One of the current beauty trends is to have longer and fuller eyelashes. Lash extensions, mascara, and strip lashes are some of the most popular options to create luscious lashes. For people that suffer from inadequate or not enough eyelashes, Latisse is an FDA approved prescription medication that creates longer, fuller, and darker eyelashes. The medical term for this is hypotrichiasis; if you suffer from hypotrichiasis, Lattise may help. Lattise, is applied nightly at the base of the eyelashes on the upper eyelid. The cosmetic effects of Latisse are gradual, and improvement may become significant after 2 months of nightly application.
As eyelash extensions have become more and more common, I have seen allergic reactions to some of the glues used in these procedures. This is usually due to a high concentration of formaldehyde in the glue. These symptoms usually resolve within a few weeks of discontinuing the product and starting a prescribed treatment regimen. Also, infections from the inadequate hygiene applying lash extensions can occur. Latisse would be a good alternative if you have irritation from strip lashes, lash extensions, or for patients that would like to improve their natural lashes rather than wearing a false lash.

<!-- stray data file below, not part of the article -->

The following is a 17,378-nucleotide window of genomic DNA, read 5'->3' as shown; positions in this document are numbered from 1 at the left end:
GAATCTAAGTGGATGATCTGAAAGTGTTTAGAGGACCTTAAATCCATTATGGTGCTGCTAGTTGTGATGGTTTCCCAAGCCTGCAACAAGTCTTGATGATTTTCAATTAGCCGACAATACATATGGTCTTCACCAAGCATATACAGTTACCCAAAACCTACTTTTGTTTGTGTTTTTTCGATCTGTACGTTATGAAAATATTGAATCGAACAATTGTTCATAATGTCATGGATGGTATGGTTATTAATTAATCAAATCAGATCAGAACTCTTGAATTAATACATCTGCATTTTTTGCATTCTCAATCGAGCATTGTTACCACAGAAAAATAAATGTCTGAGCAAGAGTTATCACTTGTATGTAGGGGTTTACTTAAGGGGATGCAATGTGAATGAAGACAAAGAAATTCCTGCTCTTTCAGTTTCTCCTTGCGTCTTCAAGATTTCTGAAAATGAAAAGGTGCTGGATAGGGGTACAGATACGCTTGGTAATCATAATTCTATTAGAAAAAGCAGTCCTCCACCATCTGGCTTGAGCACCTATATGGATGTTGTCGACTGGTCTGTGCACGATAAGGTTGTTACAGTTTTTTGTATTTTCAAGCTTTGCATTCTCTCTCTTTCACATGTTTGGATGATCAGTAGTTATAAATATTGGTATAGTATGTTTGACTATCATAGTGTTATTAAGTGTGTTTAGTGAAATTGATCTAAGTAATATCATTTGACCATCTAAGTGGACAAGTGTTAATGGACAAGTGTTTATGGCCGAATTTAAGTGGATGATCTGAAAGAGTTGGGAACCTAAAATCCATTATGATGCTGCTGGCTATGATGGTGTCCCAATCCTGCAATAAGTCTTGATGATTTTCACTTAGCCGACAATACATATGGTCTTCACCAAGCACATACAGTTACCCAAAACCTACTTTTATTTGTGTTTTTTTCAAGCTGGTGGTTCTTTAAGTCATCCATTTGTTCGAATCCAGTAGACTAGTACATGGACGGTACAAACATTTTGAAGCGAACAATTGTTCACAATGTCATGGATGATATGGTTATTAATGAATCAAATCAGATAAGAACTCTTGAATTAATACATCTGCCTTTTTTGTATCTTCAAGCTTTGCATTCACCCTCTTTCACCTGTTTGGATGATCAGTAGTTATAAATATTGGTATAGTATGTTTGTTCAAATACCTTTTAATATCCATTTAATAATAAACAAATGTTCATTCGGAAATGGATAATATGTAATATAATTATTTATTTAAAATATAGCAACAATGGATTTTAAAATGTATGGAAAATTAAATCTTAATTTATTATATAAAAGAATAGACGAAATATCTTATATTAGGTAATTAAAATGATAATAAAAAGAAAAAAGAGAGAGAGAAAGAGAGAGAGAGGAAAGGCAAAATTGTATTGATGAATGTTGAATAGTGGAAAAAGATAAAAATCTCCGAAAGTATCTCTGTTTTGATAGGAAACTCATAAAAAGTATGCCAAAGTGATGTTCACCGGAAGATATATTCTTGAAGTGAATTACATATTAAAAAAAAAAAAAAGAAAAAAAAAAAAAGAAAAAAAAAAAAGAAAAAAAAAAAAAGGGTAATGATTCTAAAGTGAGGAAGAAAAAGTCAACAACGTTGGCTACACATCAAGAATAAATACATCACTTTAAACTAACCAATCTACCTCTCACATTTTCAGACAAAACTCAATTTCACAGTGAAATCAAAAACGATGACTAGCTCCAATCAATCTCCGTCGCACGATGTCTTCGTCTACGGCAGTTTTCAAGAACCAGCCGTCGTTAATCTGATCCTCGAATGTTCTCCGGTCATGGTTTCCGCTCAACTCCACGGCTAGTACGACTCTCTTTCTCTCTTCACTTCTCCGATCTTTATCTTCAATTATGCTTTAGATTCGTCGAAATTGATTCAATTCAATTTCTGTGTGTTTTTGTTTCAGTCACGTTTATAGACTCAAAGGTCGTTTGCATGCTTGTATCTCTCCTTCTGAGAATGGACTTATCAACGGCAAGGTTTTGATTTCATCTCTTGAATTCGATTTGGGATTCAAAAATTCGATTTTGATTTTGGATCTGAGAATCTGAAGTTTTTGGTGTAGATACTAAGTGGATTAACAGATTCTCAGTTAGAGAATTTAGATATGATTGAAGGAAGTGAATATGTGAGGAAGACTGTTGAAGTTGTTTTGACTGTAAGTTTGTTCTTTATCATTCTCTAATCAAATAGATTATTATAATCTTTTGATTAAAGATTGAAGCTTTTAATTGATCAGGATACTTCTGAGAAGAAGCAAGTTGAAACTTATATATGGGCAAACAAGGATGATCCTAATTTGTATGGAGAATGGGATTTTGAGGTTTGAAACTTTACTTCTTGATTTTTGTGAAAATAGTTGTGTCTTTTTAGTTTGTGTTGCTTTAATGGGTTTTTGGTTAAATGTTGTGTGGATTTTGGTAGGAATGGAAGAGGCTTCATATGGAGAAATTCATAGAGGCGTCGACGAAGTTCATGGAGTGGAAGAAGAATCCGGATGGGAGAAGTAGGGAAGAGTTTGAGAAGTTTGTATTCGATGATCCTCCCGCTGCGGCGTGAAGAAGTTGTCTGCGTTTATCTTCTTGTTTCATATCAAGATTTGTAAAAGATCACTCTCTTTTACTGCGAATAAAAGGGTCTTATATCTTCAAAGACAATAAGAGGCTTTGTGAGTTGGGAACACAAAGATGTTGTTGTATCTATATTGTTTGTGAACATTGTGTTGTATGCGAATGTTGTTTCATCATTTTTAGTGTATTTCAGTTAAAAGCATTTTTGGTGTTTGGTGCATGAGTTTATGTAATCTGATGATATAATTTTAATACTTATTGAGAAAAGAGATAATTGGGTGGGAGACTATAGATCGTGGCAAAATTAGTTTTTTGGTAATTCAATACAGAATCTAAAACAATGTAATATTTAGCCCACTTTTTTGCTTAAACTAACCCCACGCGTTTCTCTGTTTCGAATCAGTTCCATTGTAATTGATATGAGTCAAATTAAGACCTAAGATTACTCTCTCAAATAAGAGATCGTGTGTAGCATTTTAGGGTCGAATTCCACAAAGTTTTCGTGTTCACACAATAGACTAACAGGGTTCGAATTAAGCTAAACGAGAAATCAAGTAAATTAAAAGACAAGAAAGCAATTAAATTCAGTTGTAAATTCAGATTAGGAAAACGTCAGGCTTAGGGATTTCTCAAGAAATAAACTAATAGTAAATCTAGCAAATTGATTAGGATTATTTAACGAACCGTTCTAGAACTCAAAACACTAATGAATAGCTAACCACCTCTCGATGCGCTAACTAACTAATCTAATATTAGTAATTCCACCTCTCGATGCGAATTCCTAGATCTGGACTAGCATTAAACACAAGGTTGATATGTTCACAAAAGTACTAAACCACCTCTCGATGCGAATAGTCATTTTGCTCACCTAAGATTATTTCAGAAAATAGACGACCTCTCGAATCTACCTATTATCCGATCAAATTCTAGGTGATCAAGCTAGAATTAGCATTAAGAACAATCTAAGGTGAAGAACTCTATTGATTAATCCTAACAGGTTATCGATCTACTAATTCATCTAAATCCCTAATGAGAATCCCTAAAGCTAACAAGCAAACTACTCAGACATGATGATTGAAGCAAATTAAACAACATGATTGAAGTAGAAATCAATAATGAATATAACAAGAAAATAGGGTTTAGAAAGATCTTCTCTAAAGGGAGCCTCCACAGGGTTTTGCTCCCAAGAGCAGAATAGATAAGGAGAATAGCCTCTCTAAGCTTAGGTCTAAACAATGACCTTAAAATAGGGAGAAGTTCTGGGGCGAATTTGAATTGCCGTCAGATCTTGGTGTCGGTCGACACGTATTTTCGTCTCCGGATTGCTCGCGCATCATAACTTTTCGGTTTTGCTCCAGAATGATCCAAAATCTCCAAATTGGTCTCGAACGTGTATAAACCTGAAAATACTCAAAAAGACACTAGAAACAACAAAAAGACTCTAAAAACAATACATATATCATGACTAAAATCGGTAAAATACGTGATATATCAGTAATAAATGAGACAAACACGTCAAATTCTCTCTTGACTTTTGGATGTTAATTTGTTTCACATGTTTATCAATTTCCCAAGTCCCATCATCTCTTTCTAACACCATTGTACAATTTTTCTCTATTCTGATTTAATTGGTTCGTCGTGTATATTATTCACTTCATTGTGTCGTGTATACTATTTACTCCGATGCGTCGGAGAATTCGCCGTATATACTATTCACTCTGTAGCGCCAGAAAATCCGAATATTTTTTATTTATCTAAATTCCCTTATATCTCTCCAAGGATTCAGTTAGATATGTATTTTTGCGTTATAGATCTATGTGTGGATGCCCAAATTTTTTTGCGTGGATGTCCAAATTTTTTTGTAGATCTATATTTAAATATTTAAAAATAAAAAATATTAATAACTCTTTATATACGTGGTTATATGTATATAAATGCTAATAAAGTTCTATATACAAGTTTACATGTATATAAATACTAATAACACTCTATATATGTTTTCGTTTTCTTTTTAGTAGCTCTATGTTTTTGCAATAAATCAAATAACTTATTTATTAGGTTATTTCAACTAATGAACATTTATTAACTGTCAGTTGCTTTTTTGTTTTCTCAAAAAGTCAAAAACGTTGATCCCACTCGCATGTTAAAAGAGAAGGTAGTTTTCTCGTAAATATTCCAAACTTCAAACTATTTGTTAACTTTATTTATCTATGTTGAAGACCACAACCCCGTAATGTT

Nuvue Optometry now carries Latisse and it is available for ordering through our office. If you are interested in trying this product, book a Latisse appointment with our friendly staff. During your first Latisse exam, we will check your eye pressures, take a picture of your eyes, and check for contraindications, using a biomicroscope. We will then bring you back for a follow up appointment to re-take pictures and measure the eyelash improvement from the treatment, as well as, monitor for side effects. If you have any questions please drop-in or call our amazing staff any time.
The most frequently reported adverse reactions from Latisse were itchy eyes, red eyes, darkening of skin in area of Latisse use (usually reversible), irritated eyes, dry eyes, and redness on eyelids. These reactions occurred in less than 4% of patients. Additional and less common adverse reactions seen in clinical trials include: abnormal hair growth and a change in iris colour.If you have any questions or would like to book a eye consultation, please call our friendly office anytime. Dr Devin W Almond, BSc, OD